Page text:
New Skills PR Professionals Might Consider

I’m not saying you need all of these, or even any of them, but I’m often asked ‘what’s next’ and what smart public relations and communications professionals can do to make themselves more useful to their organisations. Here are a few suggestions.

1) Learn To Code
It’s not enough to have a static message anymore, you should consider building interactive digital assets. They can seriously enhance a story and make it much harder to ignore you. Check www.globalrichlist.com for an example. It’s as simple as data exported from an EXCEL spreadsheet, displayed in an engaging way and with a nice interface for users to input their data. It’s not the most advanced piece of code you’ll ever encounter but that’s the point – if an organisation had that ability within its communications team there would be no need to outsource to a software developer. A bit of ‘coding awareness’, your confidence would grow and you’d see opportunities to take drab press releases and turn them into multimedia attractions. There was a time when a skill such as ‘typing’ was the domain of a few specialists, now it’s something we all expect to do. I think the same will be true of coding in a few years.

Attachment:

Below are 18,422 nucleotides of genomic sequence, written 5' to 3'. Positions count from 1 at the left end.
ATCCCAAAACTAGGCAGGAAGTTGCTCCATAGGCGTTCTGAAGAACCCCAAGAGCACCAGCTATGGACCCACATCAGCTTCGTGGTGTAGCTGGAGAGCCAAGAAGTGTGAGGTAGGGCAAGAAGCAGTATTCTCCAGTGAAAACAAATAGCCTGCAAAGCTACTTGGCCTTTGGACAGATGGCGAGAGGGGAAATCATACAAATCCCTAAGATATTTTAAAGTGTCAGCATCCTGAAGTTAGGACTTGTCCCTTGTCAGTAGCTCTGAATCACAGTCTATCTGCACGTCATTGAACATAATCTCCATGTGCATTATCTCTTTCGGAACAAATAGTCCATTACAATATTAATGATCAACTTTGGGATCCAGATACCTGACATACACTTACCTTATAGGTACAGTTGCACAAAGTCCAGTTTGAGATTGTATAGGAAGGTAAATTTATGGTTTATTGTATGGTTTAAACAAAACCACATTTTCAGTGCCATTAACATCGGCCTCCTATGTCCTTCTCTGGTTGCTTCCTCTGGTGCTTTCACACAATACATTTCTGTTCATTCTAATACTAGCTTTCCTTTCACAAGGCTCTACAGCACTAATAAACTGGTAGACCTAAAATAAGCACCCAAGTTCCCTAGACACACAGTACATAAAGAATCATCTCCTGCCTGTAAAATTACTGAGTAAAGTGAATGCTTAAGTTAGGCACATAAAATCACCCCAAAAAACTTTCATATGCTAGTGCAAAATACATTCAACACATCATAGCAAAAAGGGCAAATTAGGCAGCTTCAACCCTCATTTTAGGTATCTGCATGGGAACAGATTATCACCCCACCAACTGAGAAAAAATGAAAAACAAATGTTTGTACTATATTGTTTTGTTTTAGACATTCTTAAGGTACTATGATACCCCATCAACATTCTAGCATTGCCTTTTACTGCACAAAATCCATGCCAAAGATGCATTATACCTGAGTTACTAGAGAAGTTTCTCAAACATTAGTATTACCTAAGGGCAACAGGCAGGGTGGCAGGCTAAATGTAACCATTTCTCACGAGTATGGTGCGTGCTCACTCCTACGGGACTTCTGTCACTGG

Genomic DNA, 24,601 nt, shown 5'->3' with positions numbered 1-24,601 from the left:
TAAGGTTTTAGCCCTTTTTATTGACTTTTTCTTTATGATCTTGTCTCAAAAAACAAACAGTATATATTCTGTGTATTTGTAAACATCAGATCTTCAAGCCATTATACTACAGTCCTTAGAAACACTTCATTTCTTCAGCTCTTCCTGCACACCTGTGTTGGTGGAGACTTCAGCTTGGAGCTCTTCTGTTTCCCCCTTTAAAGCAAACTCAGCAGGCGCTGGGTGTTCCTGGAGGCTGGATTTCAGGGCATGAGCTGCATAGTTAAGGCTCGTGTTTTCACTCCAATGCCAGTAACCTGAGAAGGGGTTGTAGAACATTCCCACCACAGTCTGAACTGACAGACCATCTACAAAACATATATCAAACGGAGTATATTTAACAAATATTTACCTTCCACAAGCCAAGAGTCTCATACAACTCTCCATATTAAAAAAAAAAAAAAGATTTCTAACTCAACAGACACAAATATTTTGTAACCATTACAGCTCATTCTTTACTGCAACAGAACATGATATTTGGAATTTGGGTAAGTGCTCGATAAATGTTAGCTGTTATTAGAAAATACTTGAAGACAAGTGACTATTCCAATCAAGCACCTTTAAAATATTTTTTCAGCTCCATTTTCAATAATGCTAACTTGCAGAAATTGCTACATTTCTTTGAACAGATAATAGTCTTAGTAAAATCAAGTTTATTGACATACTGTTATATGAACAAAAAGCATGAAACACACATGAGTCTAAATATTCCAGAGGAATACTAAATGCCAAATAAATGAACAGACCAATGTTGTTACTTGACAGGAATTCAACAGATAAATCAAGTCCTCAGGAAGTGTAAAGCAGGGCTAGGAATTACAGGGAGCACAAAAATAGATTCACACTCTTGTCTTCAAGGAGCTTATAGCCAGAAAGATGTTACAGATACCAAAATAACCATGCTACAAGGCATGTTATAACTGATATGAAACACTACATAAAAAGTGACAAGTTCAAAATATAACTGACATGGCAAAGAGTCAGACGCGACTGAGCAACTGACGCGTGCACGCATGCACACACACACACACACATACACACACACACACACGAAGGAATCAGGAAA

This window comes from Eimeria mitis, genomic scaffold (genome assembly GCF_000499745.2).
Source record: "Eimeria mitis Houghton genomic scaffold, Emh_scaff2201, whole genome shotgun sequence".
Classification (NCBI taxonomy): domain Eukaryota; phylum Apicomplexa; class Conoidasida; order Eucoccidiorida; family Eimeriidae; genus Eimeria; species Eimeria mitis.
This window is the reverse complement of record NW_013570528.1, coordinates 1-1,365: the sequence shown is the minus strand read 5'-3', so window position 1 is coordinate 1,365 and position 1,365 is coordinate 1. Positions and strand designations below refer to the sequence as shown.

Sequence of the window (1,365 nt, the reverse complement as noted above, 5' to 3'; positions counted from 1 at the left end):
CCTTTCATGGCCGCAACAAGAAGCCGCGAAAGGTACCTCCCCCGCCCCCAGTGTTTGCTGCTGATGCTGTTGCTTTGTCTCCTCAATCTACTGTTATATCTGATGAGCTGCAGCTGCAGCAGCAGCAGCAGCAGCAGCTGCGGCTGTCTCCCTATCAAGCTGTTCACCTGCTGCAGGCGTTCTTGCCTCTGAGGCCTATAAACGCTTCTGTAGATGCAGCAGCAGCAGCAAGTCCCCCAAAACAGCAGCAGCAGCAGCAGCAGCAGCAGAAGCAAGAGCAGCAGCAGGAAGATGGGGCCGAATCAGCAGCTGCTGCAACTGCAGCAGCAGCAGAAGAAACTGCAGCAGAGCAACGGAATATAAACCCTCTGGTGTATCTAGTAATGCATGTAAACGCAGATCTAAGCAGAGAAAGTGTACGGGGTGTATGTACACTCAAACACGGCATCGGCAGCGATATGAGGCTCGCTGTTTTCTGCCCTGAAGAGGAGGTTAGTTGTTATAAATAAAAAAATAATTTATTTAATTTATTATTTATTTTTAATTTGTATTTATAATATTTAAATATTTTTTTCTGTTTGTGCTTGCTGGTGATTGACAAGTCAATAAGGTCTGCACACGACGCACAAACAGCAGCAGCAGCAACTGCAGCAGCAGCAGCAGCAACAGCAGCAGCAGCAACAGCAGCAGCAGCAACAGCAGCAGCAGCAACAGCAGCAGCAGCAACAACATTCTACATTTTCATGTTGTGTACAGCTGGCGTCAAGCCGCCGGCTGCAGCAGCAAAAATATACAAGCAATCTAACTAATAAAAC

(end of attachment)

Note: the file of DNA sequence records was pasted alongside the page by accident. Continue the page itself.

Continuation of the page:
2) Become A Drone Pilot
You know video is where it’s at and think of the possibilities if you were able to take to the skies to get your footage! Hiring in outside help is expensive and means everything has to be planned in advance. You’re beholden to someone else’s availability. So why not learn? A decent drone can be yours for around £1,000, follow the safety guidelines and acceptable use and you can build up some practice, before undergoing more formal training and then seeking certification for commercial drone flying. This has the potential to turn into a nice sideline business of your own.

3) Analyse Data
It amazes me the number of organisations where communications and PR teams DON’T have access to website data analytics. You don’t need to know Google Analytics inside out but I think everyone in our field should have a grasp of the basics. Where do website visitors come from, which social media channel is the most effective in terms of your business objectives (not just the number of visitors) what do they do on your site, the pages that work, and those that don’t. That allows you to make informed decisions about what to change and goes some of the way to solving the issue around ‘how do we measure the success of our PR work?’. Get to grips with Google analytics ‘Goals’ and set up filters to keep the data pure. Lots of free training is available for this and it’s nowhere near as daunting as it looks.